A gentle sprinkle of rain dusted the windshield of the car as the smell of wet grass leaked through the air vent of my rental car—I was slowly puttering my way around the Iveragh Peninsula in Ireland, more popularly known as Ireland’s stunning Ring of Kerry.
How & When to Drive the Ring of Kerry
The Ring of Kerry is an extremely popular tourist destination—overrun with tourists, in fact, during peak season. But drive it even slightly off-season, like I did during mid-September, and the 111 miles along the Ring of Kerry is a sedate undertaking. During the drive, I only encountered one large oncoming tour bus careening a sharp corner on a skinny country road (note that I took the route clockwise so that I was not behind these buses, but instead able to pull into the bushes on tiny roads and let them pass).
Although most travelers spend one day (about six to seven hours if you make some stops), it’s also a lovely experience spread across two or more days. I met a backpacker in Cork, and he decided to hitch a ride with me, agreeing that we should take it slow, to really sink into the beauty throughout two full days. By going slowly, as the driver I was able to ensure I could take in the magical vistas you encounter all along the Ring of Kerry, rather than rush through focusing just on the road ahead of me.
Because we had the rental car, which I highly recommend, we made a point of finding the smallest, quaintest Irish towns we could manage—then we’d step out of the car and take a bit of a wander.
Best Places to Stop on the Ring of Kerry
There are no shortage of places you can pull over and take in the fresh breezes and pretty views. With castles, trekking paths, and cute towns, it’s all practically begs you to embrace slow travel.
Stopping in Sneem turned out a brilliant idea. It’s a perfectly tiny Irish town (just 600 people) with one of everything you might possibly need, and a beautiful, huge river also gushes through town.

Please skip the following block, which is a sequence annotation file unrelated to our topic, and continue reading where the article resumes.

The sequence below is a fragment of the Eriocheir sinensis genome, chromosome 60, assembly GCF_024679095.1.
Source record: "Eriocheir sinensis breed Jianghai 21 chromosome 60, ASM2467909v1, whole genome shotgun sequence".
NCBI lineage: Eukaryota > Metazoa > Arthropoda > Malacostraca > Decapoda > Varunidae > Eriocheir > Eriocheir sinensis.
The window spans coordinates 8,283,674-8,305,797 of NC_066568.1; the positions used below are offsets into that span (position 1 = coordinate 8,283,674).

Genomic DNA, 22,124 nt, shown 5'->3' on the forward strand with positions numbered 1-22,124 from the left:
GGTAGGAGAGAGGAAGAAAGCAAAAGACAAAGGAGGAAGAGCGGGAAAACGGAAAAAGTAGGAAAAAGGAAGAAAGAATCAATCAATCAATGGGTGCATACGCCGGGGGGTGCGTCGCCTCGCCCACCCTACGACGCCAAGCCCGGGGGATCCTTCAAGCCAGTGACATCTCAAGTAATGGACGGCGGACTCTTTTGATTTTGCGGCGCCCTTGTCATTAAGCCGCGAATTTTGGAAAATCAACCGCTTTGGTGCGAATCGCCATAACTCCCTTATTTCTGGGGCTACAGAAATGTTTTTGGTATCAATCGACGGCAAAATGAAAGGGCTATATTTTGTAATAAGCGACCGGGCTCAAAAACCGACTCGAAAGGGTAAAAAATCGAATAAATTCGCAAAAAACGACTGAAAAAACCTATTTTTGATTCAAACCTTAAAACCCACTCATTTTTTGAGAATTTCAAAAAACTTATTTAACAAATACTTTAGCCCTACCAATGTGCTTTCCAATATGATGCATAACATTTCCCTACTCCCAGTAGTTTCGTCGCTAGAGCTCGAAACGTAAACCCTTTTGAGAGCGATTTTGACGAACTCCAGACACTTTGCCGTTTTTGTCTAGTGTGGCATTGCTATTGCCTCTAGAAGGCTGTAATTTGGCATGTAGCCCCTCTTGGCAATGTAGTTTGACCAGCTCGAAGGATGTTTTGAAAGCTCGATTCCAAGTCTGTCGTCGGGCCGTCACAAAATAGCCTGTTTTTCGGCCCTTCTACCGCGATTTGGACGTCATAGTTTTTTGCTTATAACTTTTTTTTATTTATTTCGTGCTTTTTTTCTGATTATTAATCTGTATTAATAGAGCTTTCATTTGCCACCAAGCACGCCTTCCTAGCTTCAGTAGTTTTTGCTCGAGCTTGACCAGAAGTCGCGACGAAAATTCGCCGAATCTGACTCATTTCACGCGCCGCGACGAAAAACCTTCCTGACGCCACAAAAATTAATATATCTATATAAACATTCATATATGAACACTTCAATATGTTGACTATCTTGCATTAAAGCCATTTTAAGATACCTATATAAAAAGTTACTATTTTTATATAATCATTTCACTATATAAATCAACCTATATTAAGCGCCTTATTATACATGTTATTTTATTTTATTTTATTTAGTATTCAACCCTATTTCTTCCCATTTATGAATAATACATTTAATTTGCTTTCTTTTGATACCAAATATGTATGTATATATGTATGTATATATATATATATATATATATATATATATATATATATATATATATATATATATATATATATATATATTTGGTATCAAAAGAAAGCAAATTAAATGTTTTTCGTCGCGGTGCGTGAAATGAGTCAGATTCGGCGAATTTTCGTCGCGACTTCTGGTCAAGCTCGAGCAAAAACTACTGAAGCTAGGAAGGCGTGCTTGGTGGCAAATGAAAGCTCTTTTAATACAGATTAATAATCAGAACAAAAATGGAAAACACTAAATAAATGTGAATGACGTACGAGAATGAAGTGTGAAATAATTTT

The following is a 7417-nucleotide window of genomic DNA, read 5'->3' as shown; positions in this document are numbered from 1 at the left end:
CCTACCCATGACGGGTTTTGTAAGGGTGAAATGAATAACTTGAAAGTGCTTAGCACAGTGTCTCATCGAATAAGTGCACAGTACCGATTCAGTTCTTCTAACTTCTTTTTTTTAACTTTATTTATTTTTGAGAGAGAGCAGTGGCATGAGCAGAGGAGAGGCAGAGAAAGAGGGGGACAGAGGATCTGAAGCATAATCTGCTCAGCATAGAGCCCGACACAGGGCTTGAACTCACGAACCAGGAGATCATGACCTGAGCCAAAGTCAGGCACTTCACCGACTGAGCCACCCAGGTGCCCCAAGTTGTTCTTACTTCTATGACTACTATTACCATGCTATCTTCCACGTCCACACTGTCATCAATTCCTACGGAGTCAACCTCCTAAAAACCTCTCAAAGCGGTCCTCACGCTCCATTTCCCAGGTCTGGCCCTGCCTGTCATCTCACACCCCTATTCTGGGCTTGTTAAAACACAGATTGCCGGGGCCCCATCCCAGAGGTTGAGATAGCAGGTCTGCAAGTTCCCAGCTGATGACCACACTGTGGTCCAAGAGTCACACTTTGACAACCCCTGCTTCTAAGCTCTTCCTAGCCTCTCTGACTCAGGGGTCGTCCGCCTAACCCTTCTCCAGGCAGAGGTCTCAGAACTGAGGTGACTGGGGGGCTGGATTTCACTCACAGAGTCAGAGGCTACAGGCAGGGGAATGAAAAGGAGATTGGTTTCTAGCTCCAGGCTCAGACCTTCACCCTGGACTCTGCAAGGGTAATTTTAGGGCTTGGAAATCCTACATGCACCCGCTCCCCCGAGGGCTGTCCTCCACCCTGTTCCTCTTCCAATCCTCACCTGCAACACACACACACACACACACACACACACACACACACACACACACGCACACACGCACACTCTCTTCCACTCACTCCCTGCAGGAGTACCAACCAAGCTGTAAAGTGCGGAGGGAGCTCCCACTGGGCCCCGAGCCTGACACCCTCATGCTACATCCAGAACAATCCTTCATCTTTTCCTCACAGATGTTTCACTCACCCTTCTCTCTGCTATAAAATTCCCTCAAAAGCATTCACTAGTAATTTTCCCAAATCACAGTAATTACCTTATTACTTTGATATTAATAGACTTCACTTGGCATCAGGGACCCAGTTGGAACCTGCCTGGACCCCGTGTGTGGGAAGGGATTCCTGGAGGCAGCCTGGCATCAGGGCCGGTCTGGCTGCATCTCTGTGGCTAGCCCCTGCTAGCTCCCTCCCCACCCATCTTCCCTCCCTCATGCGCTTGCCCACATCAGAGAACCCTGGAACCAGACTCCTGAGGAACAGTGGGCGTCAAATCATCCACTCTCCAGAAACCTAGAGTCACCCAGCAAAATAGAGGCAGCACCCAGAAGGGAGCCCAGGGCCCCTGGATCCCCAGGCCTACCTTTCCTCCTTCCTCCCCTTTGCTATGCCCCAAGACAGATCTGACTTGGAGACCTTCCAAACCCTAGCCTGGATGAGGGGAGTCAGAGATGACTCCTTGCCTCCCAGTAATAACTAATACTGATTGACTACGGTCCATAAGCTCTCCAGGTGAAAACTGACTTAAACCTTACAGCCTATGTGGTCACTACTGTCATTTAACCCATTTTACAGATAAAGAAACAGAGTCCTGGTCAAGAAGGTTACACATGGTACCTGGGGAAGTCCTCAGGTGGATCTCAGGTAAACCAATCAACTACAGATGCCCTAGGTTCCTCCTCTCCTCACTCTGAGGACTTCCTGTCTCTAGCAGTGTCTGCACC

The ice cream is noteworthy, and slippery stone steps lead down to one portion of the riverbed. This was a perfect place to perch and devour our fresh ice cream. With a sugar high coming on, we stretched our legs by following the river for a bit. I eagerly straddled gaps and jumped rocks to make it to the center islands, each abloom with a riot of purple heather and brilliant yellow flowers.
My secret confession to you? I’m not adept at jumping and balancing on slick rocks. I left the river with one side of my body drenched from a failed attempt to launch myself between two hulking rocks. This is a reoccurring incidence in my life—picture me slipping and sliding through the San Gabriel River with many pounds of camping equipment strapped my back in the Lost Angeles National Forest . . . that happened just before I left LA to begin my round the world travels!
After puttering around Sneem for a bit and relaxing to the sound of the rushing river, we headed toward the more rugged and less-traveled Skellig Ring. Couldn’t begin to tell you why more travelers don’t head down the 18km route linking Portmagee, Valentia Island, and Waterville—it’s lovely. Featuring vistas of Skellig Michael (Star Wars fans will love this spot) and pretty islands—and it’s an Irish-speaking part of the Ring of Kerry—it’s doubly fun to stop by and pop into any small villages you find!
We had planned to sleep in one of these small towns, but we learned a hard lesson: Many hostels and B&Bs close in off-season!
Our plans for the night were foiled and we instead continued driving along the route, eventually staying the night in Caherciveen—what a happy chance encounter because you should absolutely stop in Caherciveen, too! You can then wander Ballycarbery Castle and the Old Stone Barracks, and then marvel at a seventh-century stone fort.